I was reading an article recently that looked at the countries where the most young people are online. The article cited the recent UN International Telecommunications Union (UTI) study that looked at the proportion of young people in each country that grew up with the internet. While that was pretty interesting in and of itself (more on that later), it got me thinking that if such small percentages of our current populations grew up with the internet (aka, “digital natives”), there must be an interesting way to look at the digital divide.
Basically, all of our young digital natives are being taught by “digital immigrants”, or, folks who didn’t grow up with the internet. Pretty obvious, but think of it this way: Let’s say you go to school and have to take English classes (and English is your native language). Your teacher’s native language is not English (and let’s say hypothetically their English is not great), and even though he/she may be very knowledgeable about literature and much of the other stuff to go along with it, there’s a language barrier getting in the way.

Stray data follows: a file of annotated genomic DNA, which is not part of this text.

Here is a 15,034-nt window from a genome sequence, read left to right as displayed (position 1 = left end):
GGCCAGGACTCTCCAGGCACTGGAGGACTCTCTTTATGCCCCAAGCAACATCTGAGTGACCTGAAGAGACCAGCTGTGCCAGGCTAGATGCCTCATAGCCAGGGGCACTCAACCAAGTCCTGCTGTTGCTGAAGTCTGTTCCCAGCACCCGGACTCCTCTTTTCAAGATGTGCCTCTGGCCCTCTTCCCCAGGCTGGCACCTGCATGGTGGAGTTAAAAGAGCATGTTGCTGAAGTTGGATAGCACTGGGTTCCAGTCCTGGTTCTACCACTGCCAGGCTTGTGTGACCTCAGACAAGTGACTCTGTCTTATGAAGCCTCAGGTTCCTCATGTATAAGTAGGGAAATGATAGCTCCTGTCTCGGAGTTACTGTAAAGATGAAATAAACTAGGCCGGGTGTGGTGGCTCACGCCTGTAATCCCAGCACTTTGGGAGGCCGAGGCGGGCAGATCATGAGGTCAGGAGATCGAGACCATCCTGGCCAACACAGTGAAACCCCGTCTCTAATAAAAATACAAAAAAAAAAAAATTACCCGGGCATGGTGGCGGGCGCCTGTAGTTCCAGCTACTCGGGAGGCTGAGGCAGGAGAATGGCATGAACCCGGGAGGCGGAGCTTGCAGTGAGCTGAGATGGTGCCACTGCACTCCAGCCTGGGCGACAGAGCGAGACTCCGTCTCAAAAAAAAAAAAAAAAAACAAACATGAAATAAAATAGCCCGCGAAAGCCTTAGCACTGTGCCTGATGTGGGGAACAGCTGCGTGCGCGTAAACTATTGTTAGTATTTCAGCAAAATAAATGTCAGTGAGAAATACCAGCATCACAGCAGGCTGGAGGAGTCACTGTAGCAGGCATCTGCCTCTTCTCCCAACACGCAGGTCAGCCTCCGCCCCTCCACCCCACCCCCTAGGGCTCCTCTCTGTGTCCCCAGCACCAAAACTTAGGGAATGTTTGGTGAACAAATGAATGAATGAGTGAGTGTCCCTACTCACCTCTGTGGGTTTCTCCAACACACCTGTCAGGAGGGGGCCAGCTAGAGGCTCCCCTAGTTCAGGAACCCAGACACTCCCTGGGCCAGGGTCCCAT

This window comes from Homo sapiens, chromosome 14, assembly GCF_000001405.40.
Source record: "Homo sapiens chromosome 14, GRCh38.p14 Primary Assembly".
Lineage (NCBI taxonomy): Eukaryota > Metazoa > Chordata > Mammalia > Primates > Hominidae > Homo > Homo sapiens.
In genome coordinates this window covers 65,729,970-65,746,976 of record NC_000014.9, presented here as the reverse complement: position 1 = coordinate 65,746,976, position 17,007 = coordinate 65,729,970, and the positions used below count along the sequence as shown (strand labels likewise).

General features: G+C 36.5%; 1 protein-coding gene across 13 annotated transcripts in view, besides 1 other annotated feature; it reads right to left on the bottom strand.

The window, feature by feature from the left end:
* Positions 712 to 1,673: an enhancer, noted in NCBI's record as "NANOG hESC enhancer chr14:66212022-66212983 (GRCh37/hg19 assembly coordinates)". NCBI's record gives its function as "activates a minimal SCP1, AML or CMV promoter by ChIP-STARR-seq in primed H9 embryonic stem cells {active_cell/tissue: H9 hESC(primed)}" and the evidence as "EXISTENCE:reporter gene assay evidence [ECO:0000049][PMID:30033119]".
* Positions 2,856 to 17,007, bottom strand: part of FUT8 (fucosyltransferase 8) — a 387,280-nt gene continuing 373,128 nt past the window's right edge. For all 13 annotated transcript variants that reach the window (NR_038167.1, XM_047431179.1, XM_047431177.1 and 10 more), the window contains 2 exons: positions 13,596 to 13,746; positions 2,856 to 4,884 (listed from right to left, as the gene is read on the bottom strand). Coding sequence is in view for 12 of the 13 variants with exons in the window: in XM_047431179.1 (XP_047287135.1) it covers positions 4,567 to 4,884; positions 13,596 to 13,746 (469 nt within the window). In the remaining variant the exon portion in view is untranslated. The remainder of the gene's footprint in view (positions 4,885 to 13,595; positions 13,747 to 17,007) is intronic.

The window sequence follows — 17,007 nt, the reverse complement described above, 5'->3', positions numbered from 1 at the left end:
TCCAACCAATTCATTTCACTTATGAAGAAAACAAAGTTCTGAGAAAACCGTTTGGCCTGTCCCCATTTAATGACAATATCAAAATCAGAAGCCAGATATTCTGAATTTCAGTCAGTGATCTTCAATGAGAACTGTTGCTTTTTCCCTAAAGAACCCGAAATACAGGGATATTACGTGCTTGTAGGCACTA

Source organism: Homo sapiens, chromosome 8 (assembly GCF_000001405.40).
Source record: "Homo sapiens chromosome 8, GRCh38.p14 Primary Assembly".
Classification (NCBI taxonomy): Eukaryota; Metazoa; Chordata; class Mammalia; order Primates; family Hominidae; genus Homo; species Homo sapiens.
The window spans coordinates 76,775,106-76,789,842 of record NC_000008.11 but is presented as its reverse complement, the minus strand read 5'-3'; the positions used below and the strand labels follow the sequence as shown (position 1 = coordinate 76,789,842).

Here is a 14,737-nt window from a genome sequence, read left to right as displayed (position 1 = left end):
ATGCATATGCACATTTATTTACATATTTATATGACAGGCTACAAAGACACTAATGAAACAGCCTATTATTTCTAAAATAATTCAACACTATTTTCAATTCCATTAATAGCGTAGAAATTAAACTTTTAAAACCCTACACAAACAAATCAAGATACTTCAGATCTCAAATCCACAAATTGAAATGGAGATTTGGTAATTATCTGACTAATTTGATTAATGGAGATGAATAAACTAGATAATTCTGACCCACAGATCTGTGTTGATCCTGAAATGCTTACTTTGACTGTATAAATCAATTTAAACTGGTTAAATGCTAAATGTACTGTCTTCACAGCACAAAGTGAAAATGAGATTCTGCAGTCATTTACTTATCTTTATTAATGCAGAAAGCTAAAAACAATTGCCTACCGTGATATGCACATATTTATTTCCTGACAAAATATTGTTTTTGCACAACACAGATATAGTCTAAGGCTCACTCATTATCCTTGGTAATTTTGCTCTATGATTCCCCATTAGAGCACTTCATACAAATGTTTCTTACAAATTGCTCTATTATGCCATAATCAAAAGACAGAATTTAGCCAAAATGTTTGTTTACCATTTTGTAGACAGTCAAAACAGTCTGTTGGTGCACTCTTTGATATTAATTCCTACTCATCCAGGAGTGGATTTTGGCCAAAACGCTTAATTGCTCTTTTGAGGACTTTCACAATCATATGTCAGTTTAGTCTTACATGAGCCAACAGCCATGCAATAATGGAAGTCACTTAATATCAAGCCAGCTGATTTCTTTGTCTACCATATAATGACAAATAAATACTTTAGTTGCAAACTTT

In some cases (and obviously not all), this is what we’re doing to our students. We are….older. Many of us grew up with VCRs and rotary phones, not smartphones, wifi, and touch-screen tablets. Many teachers who are not ‘fluent’ in technology choose a pretty logical route – don’t teach with technology you’re not fluent with. This obviously yields widely varying levels of technology being used in the classroom. This is something we’re all pretty familiar with, right?
But teaching only with a bit of technology that you feel super comfortable with is like teaching a foreign language class when you have a more limited vocabulary than the students. Obviously, learning All Of The Technology Immediately is not necessarily an option, so while we learn new technology at a reasonable pace, thinking about how our digital native students think and learn is a good gateway into closing some of the divide.
The handy infographic below came from a quick Google Search of “digital natives vs. digital immigrants”. There are a TON of different versions of this out there, but I thought that this one got the point across pretty well. Looking at some really basic differences of how digital natives vs. digital immigrants function and process information can help bridge the divide even before you have all of the tech skills under your belt.
Click the image below to enlarge so you can actually read it!